by Wayne Lashley, Chief Business Development Officer for Treehouse Software and Joseph Brady, Marketing and Documentation Manager for Treehouse Software
Organizations that are modernizing from legacy applications or implementing new ones cannot afford downtime. Cutover to a new system has to be nearly instantaneous, and all practical measures to ensure continuous operations must be taken.
Fortunately, offerings from Treehouse Software are ideal for just such circumstances. In fact, Treehouse has been assisting customers with low-risk, minimum-downtime data migration cutovers for many years.
The key to success is the use of change data capture (CDC).
While there was a time when a large-scale data migration could be accomplished overnight or over a weekend, this has become much less feasible given today’s exploding data volumes. The logistics of such implementations are much easier to manage when the migration can be undertaken long in advance of the intended cutover date, and staged in “right-sized” chunks that conform to the organization’s capacity to process them.
Treehouse products such as tRelational/DPS, DPSync, tcVISION, ADAMAGIC and NatQuery provide the ability to efficiently migrate (i.e.,ETL, or Extract-Transform-Load) all or selected source data. We refer to this as materialization or bulk load. In many cases, the process can be executed without direct access to the live source data, instead using a backup or image copy. Furthermore, many mainframe data sources can be migrated by processing on a low-TCO (total cost of ownership) LUW (Linux/Unix/Windows) platform.
After a given set of data has been migrated to the new platform (and the requisite validations completed), Treehouse products—tRelational/DPS, DPSync, tcVISION and NatCDC—can keep the target in sync with ongoing changes in the source through CDC techniques. Such techniques may involve batch-style harvesting of changes from database logs, real-time interfacing with the live database to capture changes, or efficient batch compare processing to derive changes. In each case, the changes identified in the source are transformed appropriately and applied to the target, ensuring ongoing synchronization.
In this way, the data migration is conducted as a cumulative process. It can be commenced at any point and continued until completed, and even if the completion is in advance of the intended cutover, CDC will keep the target database ready for such cutover.
At the time of cutover, it is necessary only to quiesce the source database and apply the remaining transactions to the target, and the new database is ready to go, effectively with zero downtime.
But what if something goes wrong? Even the best-tested implementations may encounter a post-migration issue that necessitates reverting to the old system.
Once again, Treehouse CDC solutions are the answer.
At the point of cutover to the new system, the roles of source and target are reversed, and the CDC process can similarly be reversed. New changes generated in the new system database are captured and applied back to the old database. If it becomes necessary to revert, then once again the new database can be quiesced and final changes applied to the old database, which resumes its role as the system of record.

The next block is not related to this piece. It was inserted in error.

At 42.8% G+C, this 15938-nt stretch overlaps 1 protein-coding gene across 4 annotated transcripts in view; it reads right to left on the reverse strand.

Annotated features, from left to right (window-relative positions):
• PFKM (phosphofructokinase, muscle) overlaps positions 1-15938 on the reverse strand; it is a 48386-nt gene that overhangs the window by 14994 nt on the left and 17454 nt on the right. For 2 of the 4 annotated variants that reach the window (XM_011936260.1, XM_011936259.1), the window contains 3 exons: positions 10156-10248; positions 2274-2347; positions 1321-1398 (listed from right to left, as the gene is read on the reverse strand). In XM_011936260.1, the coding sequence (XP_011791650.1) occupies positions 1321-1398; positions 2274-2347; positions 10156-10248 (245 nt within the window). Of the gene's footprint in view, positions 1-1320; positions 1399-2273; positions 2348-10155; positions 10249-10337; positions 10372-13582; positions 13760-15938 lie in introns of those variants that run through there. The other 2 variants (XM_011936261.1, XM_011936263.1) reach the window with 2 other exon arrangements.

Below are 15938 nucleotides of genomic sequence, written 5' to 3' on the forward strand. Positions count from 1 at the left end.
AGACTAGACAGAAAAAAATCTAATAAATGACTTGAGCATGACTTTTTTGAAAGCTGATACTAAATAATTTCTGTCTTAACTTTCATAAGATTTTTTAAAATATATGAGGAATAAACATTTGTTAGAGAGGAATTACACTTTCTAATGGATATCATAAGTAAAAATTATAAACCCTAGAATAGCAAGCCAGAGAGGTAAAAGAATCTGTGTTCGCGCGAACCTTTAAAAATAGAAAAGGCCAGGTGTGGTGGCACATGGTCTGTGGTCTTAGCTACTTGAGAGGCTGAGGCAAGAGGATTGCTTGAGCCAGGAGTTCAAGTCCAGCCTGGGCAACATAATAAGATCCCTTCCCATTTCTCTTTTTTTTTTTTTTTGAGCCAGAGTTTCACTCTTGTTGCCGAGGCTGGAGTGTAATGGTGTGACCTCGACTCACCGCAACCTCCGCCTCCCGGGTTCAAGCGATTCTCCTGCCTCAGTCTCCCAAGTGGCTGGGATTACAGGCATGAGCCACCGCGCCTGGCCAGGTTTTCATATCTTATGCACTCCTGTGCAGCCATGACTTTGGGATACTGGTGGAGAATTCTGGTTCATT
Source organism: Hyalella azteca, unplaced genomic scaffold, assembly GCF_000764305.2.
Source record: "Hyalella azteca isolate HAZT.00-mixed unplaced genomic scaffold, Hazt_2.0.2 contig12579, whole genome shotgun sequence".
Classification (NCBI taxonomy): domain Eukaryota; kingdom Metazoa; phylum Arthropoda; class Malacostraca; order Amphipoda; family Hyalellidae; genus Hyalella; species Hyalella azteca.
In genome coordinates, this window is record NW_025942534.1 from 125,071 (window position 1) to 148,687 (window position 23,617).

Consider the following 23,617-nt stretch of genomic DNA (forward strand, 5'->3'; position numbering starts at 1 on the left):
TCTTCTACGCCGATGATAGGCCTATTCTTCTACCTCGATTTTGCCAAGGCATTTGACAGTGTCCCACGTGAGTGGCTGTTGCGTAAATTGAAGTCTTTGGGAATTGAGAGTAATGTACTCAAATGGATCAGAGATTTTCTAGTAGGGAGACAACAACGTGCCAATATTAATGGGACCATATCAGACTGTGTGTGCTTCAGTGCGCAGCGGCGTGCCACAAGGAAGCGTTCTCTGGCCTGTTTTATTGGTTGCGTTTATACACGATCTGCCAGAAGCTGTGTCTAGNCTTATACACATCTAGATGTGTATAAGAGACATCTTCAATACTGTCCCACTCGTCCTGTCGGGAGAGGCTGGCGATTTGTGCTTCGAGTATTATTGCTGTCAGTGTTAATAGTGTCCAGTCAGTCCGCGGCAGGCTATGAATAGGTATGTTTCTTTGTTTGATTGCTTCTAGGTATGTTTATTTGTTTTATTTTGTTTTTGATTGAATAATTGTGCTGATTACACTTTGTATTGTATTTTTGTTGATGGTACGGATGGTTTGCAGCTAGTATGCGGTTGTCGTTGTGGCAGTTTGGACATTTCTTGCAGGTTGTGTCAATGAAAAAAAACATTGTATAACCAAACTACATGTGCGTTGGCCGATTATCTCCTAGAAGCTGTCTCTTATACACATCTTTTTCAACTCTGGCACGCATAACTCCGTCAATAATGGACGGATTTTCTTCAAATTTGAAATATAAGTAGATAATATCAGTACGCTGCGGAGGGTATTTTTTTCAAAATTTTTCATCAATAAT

This might sound too good to be true, but in fact it is a process that has been proven in the field. Recently, Treehouse had a large customer, a multinational manufacturing company based in Latin America, that was moving from a mainframe ADABAS platform to ADABAS on Unix. This customer needed a bulletproof process to migrate hundreds of ADABAS source files from mainframe to Unix at sites located in multiple different countries. The customer could tolerate only the most minimal downtime, and required the ability to immediately revert to the mainframe if it was deemed necessary.
The systems integrator (SI) that the company had engaged for the project contacted Treehouse for a solution. After a successful POC (proof of concept), the company licensed products including ADAMAGIC, NatQuery and NatCDCSP to facilitate the migration. Locations were migrated one by one over a period of several months, in each case with a tested “fallback” methodology.
Yet this case involved a similar source and target—ADABAS (though readers familiar with ADABAS will know that there are significant and sometimes-problematic differences between the mainframe and LUW implementations). What if a customer needs to migrate from a legacy database like IMS/DB to a standard relational database like DB2?
At the risk of being repetitive: Treehouse has the answer.
tcVISION provides CDC facilities across a variety of legacy and modern data sources, including ADABAS, VSAM, IMS/DB, CA IDMS, CA Datacom, DB2 (mainframe and LUW), Oracle and SQL Server. CDC can even be accomplished for flat files and ODBC data sources using tcVISION’s batch compare technique.
So it’s entirely feasible to use tcVISION to stage a migration of IMS/DB to DB2 across an extended period of time, and keep DB2 in sync with new changes in IMS/DB until the point of cutover. Post-cutover changes in DB2 can be captured by tcVISION and applied back to IMS/DB in case fallback is needed.
Is the big-bang data migration dead? Perhaps not, even if it’s becoming more and more difficult. But with Treehouse Software, organizations need no longer endure the risk and stress of big-bang migrations.
If you are contemplating a data migration in your future, contact Treehouse Software today.